Why is free stuff free? Because we are programmed to want it.

Why is free stuff free?

This is Part 2 of the Behavioral Economics series. Check out Part 1 here.

Within the personal finance/financial independence community, we all love free stuff. What better way to advance our financial goals than to get something for nothing!

But have you ever thought about the power of marketers using "free" to get people to buy more than they otherwise would have?

I guarantee that it has happened to you (and me).

The power of free stuff

Do you remember when Amazon first introduced free super saver shipping for any purchase above $25? I sure do. I always did my best to get my purchases as close as I could to $25 exactly.

Of course, sometimes I would fall a few dollars short. So what did I do? Just pay for shipping?

No way! Why would I pay $3.99 for shipping when I could buy something else for $4 and get FREE shipping? It makes some sense, assuming that there are things in the $4 price range that I actually want or need. Unfortunately, that's not always the case.

I actually looked back at my old Amazon purchases to see some of these "add-on" items I bought so that I could get free shipping. These items included:

Looking back, it's easy to see that these purchases were not the smartest. But FREE shipping is just too good to pass up, right?!

Yes, it's a real book, and yes, I really bought it to get free shipping. And yes, it was kind of funny.

Yes, it's a real book, and yes, I really bought it to get free shipping.
And yes, it was kind of funny.


Dan Ariely on the zero price effect

As we discussed in the first part of the behavioral economics series, I love reading Dan Ariely's work. He always seems to find a way to strike an entertaining balance between philosophical thought exercises and actionable "duh" moments.

He ran several experiments on the power of free stuff and wrote about them in his book Predictably Irrational (highly recommended).

Let's take a look at one experiment he ran (with his colleagues Shampanier and Mazar) with Hershey's kisses and Lindt truffles.

  • The control group was offered the choice of a Lindt truffle for 15 cents, or a Hershey's kiss for 1 cent.
    • Within this group, 73% of participants chose the Lindt truffle and only 27% chose the Hershey's kiss.
    • This makes sense. Most of us would agree that a Lindt truffle is much more tasty than a Hershey's kiss.
  • The next group was offered the same candies for 1 cent less (14 cents for Lindt truffle, FREE for Hershey's kiss).
    • The result of this group was almost the exact opposite! 69% chose the Hershey's kiss and only 31% chose the Lindt truffle.

This is an amazing illustration that shows the difference between behavioral economics and traditional economic theories. The 1 cent change in price shouldn't have impacted behavior so drastically. But in the real world, it did.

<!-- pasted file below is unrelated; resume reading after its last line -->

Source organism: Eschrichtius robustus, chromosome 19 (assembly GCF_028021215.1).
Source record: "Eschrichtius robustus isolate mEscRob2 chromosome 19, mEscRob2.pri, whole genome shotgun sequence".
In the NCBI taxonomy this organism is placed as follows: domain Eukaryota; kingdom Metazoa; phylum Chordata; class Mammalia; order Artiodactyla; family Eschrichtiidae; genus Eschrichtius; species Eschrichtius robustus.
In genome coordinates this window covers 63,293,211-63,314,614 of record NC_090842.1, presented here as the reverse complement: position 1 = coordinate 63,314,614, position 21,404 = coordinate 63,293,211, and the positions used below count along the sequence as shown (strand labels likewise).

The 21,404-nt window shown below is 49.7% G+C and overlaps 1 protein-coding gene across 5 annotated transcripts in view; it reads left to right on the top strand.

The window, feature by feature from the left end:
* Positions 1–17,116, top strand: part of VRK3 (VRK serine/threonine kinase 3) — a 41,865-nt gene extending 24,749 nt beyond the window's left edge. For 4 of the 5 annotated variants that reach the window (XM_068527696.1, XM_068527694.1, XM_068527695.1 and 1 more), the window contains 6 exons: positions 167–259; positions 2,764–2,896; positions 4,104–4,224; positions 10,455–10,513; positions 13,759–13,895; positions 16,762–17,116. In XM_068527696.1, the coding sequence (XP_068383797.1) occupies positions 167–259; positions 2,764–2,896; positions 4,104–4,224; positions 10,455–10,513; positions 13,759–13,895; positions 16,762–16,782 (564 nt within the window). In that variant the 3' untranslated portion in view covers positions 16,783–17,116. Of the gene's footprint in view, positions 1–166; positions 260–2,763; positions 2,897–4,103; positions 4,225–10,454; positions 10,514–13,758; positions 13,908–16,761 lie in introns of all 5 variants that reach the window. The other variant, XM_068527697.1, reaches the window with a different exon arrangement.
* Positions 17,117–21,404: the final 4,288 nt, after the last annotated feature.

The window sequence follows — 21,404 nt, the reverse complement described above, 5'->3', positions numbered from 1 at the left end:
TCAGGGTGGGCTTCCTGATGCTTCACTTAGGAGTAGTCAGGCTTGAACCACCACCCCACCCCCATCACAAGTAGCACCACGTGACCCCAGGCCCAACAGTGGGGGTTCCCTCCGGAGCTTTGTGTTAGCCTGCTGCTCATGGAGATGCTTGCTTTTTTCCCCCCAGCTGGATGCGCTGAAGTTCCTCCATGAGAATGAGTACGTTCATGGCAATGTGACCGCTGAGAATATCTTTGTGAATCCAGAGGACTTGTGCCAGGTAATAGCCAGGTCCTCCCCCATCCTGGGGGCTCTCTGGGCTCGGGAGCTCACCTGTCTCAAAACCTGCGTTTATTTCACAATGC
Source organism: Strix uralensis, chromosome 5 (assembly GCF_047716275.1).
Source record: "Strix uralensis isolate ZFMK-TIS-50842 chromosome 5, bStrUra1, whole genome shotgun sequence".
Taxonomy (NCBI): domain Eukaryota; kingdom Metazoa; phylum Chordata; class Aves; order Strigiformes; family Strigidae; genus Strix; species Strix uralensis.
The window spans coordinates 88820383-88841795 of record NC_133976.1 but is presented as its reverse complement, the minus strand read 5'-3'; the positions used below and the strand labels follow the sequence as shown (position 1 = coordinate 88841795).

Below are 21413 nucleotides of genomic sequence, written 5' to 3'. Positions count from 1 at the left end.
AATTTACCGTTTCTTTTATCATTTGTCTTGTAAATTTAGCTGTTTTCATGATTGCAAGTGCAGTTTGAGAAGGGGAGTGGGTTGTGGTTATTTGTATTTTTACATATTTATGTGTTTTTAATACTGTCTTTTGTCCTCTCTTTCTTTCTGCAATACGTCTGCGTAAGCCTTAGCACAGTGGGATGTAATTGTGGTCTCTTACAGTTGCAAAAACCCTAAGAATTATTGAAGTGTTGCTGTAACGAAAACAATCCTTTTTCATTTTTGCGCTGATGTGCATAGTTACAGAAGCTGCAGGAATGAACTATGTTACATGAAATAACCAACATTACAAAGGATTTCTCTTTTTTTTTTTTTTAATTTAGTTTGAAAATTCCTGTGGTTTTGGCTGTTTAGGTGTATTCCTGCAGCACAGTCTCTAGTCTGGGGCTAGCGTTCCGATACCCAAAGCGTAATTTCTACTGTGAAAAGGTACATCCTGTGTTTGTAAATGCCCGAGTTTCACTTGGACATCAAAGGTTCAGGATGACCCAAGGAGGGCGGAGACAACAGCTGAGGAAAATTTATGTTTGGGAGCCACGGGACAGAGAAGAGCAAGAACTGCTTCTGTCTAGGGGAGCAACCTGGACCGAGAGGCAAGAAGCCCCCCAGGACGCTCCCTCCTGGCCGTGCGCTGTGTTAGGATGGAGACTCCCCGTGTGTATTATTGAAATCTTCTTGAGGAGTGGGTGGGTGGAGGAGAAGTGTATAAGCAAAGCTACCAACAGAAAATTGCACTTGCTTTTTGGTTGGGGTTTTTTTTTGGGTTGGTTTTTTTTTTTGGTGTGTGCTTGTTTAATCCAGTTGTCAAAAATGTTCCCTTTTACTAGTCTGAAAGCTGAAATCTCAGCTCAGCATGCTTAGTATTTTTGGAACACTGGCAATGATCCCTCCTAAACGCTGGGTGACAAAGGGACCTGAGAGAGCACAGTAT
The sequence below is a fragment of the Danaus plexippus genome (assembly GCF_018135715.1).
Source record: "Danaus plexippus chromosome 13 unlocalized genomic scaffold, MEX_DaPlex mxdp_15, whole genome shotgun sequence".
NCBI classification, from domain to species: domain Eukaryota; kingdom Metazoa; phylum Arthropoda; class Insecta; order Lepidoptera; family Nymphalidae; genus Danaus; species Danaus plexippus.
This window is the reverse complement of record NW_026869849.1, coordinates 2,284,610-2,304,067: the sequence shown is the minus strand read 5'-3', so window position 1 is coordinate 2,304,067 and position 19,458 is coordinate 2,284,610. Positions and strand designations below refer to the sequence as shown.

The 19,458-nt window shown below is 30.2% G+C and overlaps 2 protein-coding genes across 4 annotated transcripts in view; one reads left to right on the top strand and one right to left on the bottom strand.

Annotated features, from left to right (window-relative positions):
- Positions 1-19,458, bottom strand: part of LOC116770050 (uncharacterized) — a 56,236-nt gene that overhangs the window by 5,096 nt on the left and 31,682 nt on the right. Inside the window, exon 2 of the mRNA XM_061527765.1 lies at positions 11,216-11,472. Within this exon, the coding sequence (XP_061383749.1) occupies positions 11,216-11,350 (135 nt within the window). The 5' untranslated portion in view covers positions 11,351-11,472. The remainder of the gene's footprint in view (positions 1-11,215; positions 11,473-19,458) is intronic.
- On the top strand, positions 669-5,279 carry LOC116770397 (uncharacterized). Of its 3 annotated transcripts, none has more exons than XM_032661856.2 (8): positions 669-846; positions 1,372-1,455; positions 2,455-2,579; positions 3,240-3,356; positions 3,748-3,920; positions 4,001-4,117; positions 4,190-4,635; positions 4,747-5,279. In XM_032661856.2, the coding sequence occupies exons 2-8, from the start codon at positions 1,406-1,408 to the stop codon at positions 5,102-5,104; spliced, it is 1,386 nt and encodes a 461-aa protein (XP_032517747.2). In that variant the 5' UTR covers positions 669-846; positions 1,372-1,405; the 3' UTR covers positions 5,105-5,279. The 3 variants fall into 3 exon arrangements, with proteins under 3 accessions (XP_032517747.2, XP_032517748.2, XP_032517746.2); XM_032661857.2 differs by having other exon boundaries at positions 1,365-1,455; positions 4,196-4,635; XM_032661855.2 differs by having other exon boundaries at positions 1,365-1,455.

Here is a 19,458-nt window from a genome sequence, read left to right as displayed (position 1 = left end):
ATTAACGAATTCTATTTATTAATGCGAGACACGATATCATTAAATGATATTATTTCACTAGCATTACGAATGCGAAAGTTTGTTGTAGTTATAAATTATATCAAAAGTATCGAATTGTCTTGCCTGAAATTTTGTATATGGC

Why? Ariely believes that humans are inherently loss-averse. By getting something for free, we automatically think there is no downside (because we paid nothing).

Getting something for "free" makes us grossly overestimate its value.

Amazon: a real world example

Let's go back to Amazon for a minute. Another case study that Ariely points to is Amazon's introduction of free super saver shipping. When the company first started offering the program, they saw a huge increase in sales globally. Except in France.

Instead of offering free shipping in France, they offered shipping for 1 Franc. What's the difference? It's basically free, right? Nope.

Turns out, the zero price effect was all too real for Amazon. As soon as they switched to free super saver shipping in France, the country saw a sales increase in line with the rest of Amazon's regions.

"Free" pitfalls in the consumer world

Ever since I first learned of this concept, I have constantly caught myself falling into the "free" trap. Marketing professionals are very skilled at offering things for "free" at just the right times.

As a consumer, there are many things to watch out for:

  • Buy one get one free: These sales sound all too enticing. Just remember to think about what you really need. If you don't need/want any new pants, what's the point in getting 2 new pairs just because they're discounted? It's still 2 more than you needed in the first place.
  • Free sample/gift card/coupon: Some companies might offer a free sample with the purchase of another item. Do you need or want that free sample? Maybe, maybe not. Either way, a small giveaway shouldn't be the reason any of us decide to open up our wallets.
  • Free trials: Try before you buy. A lot of companies do these promotions. Because they work. There's nothing wrong with taking advantage of a free trial if it's a product you like. Just don't forget to cancel if you end up not using it.
  • Standing in line: Time is money. Yet, people are willing to wait in line for outrageously long times to get free stuff. Think about how much you are saving on a per hour basis, and then decide if it's worth your time.
  • And of course, free shipping: I used to add silly little things that I didn't need just to get free shipping. I still do sometimes, but at least I think about it first.

It's impossible (and probably unnecessary) to catch yourself every single time. That would get tedious. Fast. But becoming a more conscientious consumer can have a huge impact over time.

Free stuff can be great, if it's something you already wanted. But it can also compel you to spend money on something you wouldn't normally have bought in the first place. Remember that next time you see a BOGO sign at the store.

This is Part 2 of the Behavioral Economics series. Check out Part 1 here